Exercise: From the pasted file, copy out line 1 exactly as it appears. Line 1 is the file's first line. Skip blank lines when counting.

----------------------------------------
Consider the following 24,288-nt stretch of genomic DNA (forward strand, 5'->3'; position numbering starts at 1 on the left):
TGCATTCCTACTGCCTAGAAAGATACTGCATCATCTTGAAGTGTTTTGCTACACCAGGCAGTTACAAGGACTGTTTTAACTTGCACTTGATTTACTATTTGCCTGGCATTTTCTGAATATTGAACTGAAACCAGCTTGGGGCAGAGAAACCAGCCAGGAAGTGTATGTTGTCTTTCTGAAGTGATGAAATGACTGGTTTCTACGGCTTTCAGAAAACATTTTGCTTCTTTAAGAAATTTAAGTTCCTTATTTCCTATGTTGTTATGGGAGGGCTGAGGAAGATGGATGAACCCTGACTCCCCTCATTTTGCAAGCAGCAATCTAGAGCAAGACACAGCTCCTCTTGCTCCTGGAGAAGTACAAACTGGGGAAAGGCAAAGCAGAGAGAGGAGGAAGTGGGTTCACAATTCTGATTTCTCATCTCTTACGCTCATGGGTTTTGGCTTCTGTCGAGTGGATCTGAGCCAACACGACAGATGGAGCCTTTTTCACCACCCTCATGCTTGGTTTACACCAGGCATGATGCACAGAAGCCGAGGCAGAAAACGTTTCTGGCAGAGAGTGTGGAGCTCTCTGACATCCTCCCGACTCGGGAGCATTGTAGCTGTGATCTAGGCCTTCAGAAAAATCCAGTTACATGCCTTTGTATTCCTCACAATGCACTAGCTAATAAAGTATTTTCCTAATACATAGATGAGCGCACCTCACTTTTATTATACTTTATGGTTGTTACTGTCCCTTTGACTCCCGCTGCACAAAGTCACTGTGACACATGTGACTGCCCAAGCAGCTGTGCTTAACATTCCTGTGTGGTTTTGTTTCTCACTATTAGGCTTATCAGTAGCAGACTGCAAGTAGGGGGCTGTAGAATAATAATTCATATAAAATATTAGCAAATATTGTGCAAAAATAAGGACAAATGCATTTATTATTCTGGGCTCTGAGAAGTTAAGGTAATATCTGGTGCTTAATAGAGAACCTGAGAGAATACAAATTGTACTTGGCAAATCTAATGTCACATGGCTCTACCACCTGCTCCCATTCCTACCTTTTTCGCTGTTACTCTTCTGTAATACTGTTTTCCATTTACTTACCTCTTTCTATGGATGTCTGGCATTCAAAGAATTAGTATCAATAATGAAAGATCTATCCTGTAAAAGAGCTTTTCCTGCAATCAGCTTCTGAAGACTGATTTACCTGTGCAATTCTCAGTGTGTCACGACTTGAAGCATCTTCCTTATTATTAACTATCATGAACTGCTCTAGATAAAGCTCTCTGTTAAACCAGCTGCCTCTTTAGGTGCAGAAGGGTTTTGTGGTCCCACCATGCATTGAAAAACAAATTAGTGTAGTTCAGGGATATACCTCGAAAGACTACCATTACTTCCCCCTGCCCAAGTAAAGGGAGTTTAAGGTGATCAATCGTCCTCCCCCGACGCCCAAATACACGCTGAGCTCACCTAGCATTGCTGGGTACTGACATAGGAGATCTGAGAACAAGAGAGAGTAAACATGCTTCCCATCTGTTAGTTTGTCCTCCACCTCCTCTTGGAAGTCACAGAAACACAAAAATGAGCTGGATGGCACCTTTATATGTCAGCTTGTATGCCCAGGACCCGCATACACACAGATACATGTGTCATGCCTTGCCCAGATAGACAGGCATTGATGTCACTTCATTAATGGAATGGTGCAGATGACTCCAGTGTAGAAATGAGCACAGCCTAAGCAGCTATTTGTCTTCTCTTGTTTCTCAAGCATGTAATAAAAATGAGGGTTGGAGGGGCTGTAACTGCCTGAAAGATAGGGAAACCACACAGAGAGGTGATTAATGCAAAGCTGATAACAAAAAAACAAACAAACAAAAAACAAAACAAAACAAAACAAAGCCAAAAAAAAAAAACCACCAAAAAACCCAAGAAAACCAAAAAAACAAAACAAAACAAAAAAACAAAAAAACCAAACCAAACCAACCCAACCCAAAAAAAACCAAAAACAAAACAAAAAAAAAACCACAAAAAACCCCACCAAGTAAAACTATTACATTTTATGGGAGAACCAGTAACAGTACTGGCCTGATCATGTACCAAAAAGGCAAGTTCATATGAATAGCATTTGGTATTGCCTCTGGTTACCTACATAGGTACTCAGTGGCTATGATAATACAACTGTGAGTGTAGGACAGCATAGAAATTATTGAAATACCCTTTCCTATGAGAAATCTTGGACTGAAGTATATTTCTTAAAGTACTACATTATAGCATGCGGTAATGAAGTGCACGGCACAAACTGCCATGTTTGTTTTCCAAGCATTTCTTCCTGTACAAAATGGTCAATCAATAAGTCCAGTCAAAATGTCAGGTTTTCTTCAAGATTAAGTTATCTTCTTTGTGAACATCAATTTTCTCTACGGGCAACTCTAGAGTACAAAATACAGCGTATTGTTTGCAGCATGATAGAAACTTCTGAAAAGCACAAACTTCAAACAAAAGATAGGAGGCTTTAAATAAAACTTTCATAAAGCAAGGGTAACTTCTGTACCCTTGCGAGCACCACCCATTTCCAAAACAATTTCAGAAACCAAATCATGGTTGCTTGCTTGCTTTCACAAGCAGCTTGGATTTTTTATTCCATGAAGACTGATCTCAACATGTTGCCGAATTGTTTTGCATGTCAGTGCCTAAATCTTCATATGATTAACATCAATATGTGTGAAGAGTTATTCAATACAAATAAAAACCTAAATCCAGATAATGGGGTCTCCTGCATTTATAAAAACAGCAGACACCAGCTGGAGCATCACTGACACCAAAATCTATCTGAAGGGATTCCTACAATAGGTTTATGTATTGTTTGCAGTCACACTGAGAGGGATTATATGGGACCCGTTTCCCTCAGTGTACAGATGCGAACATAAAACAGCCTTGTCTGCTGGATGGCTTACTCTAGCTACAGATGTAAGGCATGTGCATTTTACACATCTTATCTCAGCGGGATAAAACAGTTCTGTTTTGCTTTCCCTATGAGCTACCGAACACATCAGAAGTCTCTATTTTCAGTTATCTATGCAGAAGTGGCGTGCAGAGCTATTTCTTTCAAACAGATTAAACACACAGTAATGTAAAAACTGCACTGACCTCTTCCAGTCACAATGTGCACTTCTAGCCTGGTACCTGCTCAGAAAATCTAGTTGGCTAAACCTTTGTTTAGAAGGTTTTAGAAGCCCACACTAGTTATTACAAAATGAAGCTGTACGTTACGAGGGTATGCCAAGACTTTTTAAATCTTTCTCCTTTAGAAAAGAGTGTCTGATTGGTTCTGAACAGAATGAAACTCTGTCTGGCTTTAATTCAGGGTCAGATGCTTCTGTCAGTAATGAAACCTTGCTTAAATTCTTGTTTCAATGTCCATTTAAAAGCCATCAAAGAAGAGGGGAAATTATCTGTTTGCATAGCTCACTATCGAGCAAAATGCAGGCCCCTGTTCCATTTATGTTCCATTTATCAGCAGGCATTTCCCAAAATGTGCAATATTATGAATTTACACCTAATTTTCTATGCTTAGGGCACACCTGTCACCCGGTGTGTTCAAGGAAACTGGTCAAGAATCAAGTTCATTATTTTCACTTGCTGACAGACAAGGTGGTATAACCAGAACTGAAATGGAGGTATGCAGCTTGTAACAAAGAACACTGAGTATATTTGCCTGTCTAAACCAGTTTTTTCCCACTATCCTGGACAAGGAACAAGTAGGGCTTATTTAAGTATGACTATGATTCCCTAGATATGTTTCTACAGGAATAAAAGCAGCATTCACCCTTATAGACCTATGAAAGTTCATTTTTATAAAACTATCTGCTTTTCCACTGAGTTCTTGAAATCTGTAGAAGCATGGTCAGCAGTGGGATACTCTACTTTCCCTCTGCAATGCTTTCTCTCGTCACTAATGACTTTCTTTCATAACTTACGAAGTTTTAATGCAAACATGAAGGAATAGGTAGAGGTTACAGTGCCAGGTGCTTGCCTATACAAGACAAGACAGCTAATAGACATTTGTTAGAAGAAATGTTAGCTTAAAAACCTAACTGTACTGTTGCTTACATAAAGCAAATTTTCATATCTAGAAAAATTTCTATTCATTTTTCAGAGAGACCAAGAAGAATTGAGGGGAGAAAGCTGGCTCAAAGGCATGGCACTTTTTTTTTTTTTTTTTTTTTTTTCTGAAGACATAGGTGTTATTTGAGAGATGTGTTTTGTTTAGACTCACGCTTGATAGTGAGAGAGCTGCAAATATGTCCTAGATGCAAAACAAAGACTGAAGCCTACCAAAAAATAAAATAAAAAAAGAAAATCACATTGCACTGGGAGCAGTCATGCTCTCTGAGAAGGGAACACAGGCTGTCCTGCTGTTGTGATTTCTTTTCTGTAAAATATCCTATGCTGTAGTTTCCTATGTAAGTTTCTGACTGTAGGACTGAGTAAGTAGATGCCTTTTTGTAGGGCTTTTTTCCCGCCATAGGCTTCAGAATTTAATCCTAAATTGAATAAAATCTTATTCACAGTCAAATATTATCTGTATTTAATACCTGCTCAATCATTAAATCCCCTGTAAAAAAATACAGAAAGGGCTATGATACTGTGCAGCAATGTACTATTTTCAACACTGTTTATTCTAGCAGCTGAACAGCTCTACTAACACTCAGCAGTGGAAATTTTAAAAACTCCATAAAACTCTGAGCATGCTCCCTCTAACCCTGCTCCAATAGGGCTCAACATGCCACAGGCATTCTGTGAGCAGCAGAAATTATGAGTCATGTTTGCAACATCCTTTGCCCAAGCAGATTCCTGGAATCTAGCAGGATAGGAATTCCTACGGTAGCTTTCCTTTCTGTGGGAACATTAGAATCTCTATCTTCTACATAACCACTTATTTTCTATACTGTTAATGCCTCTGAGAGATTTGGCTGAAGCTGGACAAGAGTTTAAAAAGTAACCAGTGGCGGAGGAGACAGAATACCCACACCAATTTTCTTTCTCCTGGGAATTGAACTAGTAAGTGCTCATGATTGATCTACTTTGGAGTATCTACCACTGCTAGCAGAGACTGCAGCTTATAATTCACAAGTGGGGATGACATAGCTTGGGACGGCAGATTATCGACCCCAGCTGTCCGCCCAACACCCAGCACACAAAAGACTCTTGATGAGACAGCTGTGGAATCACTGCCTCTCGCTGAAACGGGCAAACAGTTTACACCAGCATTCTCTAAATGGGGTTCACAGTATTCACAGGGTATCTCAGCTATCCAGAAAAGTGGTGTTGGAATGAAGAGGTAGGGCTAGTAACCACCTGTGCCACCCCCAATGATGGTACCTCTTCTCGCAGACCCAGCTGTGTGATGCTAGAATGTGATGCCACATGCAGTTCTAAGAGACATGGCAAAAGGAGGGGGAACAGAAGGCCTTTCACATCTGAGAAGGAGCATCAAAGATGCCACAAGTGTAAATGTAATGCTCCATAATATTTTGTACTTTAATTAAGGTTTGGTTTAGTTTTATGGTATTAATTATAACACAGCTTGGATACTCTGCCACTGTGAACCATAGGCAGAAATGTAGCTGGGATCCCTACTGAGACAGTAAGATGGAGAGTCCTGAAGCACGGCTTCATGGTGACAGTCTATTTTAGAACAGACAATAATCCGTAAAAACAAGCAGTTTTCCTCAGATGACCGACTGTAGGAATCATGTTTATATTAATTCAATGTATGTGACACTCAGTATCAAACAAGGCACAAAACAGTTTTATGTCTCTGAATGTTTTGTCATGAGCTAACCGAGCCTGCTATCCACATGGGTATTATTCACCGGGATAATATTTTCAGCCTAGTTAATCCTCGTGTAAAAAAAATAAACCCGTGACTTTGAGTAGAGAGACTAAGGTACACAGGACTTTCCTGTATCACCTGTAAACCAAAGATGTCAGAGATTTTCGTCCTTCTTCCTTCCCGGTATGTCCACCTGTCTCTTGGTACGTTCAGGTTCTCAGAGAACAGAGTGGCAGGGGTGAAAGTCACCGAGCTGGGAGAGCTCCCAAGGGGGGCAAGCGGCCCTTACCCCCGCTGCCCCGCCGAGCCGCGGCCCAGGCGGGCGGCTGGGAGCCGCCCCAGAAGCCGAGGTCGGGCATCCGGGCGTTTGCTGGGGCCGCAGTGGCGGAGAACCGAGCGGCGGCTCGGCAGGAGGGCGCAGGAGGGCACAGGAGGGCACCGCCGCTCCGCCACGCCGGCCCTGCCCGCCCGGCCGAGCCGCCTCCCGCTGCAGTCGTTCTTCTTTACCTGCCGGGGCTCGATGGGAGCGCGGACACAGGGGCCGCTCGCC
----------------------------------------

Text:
Consider the following 24,288-nt stretch of genomic DNA (forward strand, 5'->3'; position numbering starts at 1 on the left):